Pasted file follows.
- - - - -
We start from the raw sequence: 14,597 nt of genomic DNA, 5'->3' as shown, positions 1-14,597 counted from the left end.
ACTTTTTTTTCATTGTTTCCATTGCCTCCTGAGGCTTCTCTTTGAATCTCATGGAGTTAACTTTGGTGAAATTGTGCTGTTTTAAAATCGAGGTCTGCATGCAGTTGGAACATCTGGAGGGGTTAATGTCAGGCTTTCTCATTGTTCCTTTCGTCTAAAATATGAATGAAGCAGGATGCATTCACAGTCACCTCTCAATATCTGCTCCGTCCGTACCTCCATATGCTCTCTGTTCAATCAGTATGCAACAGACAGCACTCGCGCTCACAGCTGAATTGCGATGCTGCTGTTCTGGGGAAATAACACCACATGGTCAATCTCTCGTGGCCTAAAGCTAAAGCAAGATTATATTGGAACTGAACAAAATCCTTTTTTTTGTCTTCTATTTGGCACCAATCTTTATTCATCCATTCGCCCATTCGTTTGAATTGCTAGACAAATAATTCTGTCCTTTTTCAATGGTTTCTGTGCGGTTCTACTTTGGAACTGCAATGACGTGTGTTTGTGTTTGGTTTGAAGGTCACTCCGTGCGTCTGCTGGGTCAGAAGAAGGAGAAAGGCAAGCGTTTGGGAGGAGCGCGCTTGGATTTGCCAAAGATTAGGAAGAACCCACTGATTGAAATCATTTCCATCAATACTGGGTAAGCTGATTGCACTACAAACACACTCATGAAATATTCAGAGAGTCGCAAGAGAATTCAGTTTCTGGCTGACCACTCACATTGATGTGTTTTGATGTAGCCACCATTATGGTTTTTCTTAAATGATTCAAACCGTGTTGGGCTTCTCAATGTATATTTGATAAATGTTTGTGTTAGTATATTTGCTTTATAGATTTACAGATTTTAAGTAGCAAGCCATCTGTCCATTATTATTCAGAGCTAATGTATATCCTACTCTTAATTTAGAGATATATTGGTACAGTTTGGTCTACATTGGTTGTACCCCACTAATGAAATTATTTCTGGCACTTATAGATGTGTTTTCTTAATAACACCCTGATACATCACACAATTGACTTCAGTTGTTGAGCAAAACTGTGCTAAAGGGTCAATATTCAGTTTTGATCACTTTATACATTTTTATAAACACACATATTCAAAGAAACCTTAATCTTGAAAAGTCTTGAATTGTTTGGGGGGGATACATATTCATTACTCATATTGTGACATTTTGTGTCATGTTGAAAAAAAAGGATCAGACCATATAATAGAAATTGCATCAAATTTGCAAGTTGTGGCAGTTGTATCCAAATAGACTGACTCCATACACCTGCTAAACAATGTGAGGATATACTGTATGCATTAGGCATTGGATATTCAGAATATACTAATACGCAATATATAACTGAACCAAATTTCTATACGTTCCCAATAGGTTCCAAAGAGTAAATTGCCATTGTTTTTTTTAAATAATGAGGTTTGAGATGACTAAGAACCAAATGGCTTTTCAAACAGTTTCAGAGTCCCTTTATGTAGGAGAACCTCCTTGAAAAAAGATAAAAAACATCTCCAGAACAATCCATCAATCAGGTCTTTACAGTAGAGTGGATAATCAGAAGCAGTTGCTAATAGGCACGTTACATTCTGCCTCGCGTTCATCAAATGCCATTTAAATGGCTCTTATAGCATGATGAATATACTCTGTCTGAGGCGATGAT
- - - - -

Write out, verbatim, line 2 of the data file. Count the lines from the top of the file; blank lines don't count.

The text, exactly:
ACTTTTTTTTCATTGTTTCCATTGCCTCCTGAGGCTTCTCTTTGAATCTCATGGAGTTAACTTTGGTGAAATTGTGCTGTTTTAAAATCGAGGTCTGCATGCAGTTGGAACATCTGGAGGGGTTAATGTCAGGCTTTCTCATTGTTCCTTTCGTCTAAAATATGAATGAAGCAGGATGCATTCACAGTCACCTCTCAATATCTGCTCCGTCCGTACCTCCATATGCTCTCTGTTCAATCAGTATGCAACAGACAGCACTCGCGCTCACAGCTGAATTGCGATGCTGCTGTTCTGGGGAAATAACACCACATGGTCAATCTCTCGTGGCCTAAAGCTAAAGCAAGATTATATTGGAACTGAACAAAATCCTTTTTTTTGTCTTCTATTTGGCACCAATCTTTATTCATCCATTCGCCCATTCGTTTGAATTGCTAGACAAATAATTCTGTCCTTTTTCAATGGTTTCTGTGCGGTTCTACTTTGGAACTGCAATGACGTGTGTTTGTGTTTGGTTTGAAGGTCACTCCGTGCGTCTGCTGGGTCAGAAGAAGGAGAAAGGCAAGCGTTTGGGAGGAGCGCGCTTGGATTTGCCAAAGATTAGGAAGAACCCACTGATTGAAATCATTTCCATCAATACTGGGTAAGCTGATTGCACTACAAACACACTCATGAAATATTCAGAGAGTCGCAAGAGAATTCAGTTTCTGGCTGACCACTCACATTGATGTGTTTTGATGTAGCCACCATTATGGTTTTTCTTAAATGATTCAAACCGTGTTGGGCTTCTCAATGTATATTTGATAAATGTTTGTGTTAGTATATTTGCTTTATAGATTTACAGATTTTAAGTAGCAAGCCATCTGTCCATTATTATTCAGAGCTAATGTATATCCTACTCTTAATTTAGAGATATATTGGTACAGTTTGGTCTACATTGGTTGTACCCCACTAATGAAATTATTTCTGGCACTTATAGATGTGTTTTCTTAATAACACCCTGATACATCACACAATTGACTTCAGTTGTTGAGCAAAACTGTGCTAAAGGGTCAATATTCAGTTTTGATCACTTTATACATTTTTATAAACACACATATTCAAAGAAACCTTAATCTTGAAAAGTCTTGAATTGTTTGGGGGGGATACATATTCATTACTCATATTGTGACATTTTGTGTCATGTTGAAAAAAAAGGATCAGACCATATAATAGAAATTGCATCAAATTTGCAAGTTGTGGCAGTTGTATCCAAATAGACTGACTCCATACACCTGCTAAACAATGTGAGGATATACTGTATGCATTAGGCATTGGATATTCAGAATATACTAATACGCAATATATAACTGAACCAAATTTCTATACGTTCCCAATAGGTTCCAAAGAGTAAATTGCCATTGTTTTTTTTAAATAATGAGGTTTGAGATGACTAAGAACCAAATGGCTTTTCAAACAGTTTCAGAGTCCCTTTATGTAGGAGAACCTCCTTGAAAAAAGATAAAAAACATCTCCAGAACAATCCATCAATCAGGTCTTTACAGTAGAGTGGATAATCAGAAGCAGTTGCTAATAGGCACGTTACATTCTGCCTCGCGTTCATCAAATGCCATTTAAATGGCTCTTATAGCATGATGAATATACTCTGTCTGAGGCGATGAT